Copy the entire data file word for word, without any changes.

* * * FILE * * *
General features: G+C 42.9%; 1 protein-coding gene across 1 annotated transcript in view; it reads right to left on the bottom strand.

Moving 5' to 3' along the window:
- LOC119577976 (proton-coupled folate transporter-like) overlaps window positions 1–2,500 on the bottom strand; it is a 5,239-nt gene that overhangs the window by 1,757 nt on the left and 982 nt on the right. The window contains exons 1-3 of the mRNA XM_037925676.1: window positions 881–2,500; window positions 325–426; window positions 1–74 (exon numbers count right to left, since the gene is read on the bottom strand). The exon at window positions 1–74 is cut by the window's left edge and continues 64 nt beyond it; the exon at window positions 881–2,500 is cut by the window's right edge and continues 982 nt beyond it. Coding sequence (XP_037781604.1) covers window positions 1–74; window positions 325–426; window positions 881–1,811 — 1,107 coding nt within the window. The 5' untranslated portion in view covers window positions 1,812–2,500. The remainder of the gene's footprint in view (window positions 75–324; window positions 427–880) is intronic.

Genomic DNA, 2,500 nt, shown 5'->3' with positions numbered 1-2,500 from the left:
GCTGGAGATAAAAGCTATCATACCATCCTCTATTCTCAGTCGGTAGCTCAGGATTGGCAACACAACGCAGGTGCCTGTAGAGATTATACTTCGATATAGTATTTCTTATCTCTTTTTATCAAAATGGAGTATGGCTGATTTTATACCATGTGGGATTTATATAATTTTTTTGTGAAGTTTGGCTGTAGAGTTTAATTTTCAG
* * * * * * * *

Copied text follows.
General features: G+C 42.9%; 1 protein-coding gene across 1 annotated transcript in view; it reads right to left on the bottom strand.

Moving 5' to 3' along the window:
- LOC119577976 (proton-coupled folate transporter-like) overlaps window positions 1–2,500 on the bottom strand; it is a 5,239-nt gene that overhangs the window by 1,757 nt on the left and 982 nt on the right. The window contains exons 1-3 of the mRNA XM_037925676.1: window positions 881–2,500; window positions 325–426; window positions 1–74 (exon numbers count right to left, since the gene is read on the bottom strand). The exon at window positions 1–74 is cut by the window's left edge and continues 64 nt beyond it; the exon at window positions 881–2,500 is cut by the window's right edge and continues 982 nt beyond it. Coding sequence (XP_037781604.1) covers window positions 1–74; window positions 325–426; window positions 881–1,811 — 1,107 coding nt within the window. The 5' untranslated portion in view covers window positions 1,812–2,500. The remainder of the gene's footprint in view (window positions 75–324; window positions 427–880) is intronic.

Genomic DNA, 2,500 nt, shown 5'->3' with positions numbered 1-2,500 from the left:
GCTGGAGATAAAAGCTATCATACCATCCTCTATTCTCAGTCGGTAGCTCAGGATTGGCAACACAACGCAGGTGCCTGTAGAGATTATACTTCGATATAGTATTTCTTATCTCTTTTTATCAAAATGGAGTATGGCTGATTTTATACCATGTGGGATTTATATAATTTTTTTGTGAAGTTTGGCTGTAGAGTTTAATTTTCAG